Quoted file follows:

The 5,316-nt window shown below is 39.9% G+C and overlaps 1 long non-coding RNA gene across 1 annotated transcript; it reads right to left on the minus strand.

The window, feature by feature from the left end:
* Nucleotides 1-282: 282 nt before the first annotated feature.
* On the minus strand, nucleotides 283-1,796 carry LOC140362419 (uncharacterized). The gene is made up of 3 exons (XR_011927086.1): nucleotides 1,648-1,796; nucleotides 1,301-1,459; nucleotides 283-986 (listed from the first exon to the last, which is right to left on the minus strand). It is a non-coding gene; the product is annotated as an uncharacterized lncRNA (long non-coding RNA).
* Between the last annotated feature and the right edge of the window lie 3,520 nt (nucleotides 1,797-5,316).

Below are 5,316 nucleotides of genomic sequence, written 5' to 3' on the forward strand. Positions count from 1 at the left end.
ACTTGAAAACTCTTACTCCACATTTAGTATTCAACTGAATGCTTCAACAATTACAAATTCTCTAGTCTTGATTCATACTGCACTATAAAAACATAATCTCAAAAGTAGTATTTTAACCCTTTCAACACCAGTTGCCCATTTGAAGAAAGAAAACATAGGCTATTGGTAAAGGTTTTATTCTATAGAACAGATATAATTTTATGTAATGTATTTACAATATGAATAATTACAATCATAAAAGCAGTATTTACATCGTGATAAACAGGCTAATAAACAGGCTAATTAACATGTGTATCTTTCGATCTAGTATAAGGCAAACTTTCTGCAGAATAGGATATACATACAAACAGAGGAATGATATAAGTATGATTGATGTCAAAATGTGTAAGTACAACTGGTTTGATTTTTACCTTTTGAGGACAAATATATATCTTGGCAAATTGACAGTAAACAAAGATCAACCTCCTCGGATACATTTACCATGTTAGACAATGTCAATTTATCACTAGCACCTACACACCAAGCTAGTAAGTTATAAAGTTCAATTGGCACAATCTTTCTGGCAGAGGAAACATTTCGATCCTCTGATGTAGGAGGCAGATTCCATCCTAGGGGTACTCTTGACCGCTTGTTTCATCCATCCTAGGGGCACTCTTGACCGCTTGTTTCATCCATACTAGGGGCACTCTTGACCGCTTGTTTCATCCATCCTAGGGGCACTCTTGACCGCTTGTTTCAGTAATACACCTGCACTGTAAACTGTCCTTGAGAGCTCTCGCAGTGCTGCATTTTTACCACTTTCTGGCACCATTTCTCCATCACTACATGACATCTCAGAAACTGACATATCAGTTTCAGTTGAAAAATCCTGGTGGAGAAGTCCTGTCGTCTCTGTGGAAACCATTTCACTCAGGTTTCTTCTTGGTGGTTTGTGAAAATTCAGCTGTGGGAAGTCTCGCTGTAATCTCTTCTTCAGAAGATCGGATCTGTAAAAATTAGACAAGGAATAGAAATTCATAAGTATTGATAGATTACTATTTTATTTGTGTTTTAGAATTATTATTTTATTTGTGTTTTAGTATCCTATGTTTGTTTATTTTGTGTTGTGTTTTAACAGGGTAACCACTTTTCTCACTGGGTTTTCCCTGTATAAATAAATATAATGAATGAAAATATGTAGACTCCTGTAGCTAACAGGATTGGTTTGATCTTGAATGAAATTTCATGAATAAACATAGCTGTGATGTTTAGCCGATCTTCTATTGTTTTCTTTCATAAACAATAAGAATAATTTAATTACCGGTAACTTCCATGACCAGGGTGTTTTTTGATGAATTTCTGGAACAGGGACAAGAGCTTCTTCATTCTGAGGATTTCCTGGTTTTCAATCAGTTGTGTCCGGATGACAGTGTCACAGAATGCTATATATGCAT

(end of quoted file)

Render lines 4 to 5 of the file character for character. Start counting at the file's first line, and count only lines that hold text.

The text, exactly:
* On the minus strand, nucleotides 283-1,796 carry LOC140362419 (uncharacterized). The gene is made up of 3 exons (XR_011927086.1): nucleotides 1,648-1,796; nucleotides 1,301-1,459; nucleotides 283-986 (listed from the first exon to the last, which is right to left on the minus strand). It is a non-coding gene; the product is annotated as an uncharacterized lncRNA (long non-coding RNA).
* Between the last annotated feature and the right edge of the window lie 3,520 nt (nucleotides 1,797-5,316).